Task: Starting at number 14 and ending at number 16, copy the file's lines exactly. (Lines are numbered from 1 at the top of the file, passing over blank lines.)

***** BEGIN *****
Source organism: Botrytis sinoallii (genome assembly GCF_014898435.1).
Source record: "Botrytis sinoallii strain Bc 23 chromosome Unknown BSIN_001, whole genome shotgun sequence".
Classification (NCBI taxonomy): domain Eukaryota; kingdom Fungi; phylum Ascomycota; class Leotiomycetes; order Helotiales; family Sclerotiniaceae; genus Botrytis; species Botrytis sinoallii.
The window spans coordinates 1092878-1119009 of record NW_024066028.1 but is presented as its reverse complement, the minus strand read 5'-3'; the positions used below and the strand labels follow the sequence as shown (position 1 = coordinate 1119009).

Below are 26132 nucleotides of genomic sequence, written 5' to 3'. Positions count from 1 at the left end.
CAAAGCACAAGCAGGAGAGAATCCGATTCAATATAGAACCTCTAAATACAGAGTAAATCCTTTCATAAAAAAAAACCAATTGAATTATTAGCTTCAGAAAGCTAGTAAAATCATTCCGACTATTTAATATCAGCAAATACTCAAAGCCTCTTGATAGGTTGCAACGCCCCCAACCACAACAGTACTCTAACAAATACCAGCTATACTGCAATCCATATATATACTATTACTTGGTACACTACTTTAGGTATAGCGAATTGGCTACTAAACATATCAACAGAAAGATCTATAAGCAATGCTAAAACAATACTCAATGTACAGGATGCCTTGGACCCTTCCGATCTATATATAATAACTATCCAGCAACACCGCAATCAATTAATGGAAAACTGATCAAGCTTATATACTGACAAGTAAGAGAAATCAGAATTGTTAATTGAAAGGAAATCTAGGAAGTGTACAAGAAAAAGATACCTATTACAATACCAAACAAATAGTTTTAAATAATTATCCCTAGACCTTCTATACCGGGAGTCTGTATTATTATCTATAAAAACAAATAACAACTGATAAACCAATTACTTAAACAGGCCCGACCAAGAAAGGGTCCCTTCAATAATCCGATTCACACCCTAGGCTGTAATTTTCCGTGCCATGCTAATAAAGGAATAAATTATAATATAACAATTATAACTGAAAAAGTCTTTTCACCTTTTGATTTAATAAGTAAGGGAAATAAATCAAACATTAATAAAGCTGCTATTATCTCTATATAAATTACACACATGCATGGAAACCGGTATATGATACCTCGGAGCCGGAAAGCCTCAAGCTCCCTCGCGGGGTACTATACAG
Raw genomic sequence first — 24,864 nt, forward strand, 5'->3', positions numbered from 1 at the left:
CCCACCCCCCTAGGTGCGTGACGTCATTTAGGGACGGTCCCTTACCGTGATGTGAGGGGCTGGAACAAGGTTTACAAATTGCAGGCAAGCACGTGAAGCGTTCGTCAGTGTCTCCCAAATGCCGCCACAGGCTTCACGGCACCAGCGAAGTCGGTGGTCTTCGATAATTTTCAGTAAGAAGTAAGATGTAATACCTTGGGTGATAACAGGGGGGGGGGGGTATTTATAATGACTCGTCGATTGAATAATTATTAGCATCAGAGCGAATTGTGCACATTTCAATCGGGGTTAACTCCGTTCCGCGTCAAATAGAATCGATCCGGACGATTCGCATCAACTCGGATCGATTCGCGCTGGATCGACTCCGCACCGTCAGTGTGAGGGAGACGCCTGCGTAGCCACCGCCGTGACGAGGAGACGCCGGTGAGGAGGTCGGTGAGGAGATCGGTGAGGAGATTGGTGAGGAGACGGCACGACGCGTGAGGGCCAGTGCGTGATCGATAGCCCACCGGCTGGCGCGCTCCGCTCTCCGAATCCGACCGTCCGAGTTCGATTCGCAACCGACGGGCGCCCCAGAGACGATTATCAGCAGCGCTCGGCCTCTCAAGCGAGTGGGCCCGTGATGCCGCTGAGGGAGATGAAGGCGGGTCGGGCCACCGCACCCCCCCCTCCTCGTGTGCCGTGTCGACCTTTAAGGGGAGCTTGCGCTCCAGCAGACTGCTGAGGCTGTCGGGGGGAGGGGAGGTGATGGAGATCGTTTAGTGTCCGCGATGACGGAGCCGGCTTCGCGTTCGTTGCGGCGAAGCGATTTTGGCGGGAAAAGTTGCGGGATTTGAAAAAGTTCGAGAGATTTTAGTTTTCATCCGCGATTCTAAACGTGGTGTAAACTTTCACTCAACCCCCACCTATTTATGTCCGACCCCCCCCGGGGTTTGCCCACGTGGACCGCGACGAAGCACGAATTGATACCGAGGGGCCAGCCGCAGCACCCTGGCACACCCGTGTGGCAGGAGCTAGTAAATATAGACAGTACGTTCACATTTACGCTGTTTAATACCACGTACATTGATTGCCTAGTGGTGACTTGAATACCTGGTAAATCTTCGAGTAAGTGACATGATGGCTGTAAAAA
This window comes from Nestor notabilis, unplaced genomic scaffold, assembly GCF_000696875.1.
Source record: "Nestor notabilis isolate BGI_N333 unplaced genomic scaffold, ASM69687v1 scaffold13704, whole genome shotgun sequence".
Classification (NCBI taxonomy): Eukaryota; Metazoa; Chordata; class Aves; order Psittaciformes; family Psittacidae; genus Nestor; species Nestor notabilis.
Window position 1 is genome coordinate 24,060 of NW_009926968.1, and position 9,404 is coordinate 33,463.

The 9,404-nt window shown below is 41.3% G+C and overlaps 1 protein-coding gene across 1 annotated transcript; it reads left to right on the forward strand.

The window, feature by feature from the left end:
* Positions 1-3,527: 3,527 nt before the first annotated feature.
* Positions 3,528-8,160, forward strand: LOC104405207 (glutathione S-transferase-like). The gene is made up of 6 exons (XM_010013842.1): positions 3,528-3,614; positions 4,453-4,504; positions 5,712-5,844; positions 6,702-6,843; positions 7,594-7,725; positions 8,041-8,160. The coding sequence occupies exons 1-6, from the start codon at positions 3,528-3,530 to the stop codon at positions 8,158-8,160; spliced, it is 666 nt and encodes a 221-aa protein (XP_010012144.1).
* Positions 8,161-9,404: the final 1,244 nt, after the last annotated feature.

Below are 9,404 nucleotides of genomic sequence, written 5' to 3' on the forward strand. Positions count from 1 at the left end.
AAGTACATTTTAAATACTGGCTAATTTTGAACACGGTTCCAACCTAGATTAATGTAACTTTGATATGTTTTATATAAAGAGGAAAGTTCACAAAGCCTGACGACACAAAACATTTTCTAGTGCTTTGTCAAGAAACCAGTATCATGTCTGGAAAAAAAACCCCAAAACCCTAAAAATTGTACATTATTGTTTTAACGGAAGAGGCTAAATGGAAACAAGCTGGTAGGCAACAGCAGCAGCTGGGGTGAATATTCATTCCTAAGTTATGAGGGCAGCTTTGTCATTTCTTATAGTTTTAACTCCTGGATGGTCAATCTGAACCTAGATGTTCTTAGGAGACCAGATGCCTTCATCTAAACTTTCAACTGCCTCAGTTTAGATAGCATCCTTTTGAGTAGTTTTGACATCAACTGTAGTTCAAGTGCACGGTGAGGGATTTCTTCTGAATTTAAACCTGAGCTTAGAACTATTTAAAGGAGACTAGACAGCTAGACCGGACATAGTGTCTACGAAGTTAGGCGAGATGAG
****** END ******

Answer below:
The window, feature by feature from the left end:
* Positions 1-3,527: 3,527 nt before the first annotated feature.
* Positions 3,528-8,160, forward strand: LOC104405207 (glutathione S-transferase-like). The gene is made up of 6 exons (XM_010013842.1): positions 3,528-3,614; positions 4,453-4,504; positions 5,712-5,844; positions 6,702-6,843; positions 7,594-7,725; positions 8,041-8,160. The coding sequence occupies exons 1-6, from the start codon at positions 3,528-3,530 to the stop codon at positions 8,158-8,160; spliced, it is 666 nt and encodes a 221-aa protein (XP_010012144.1).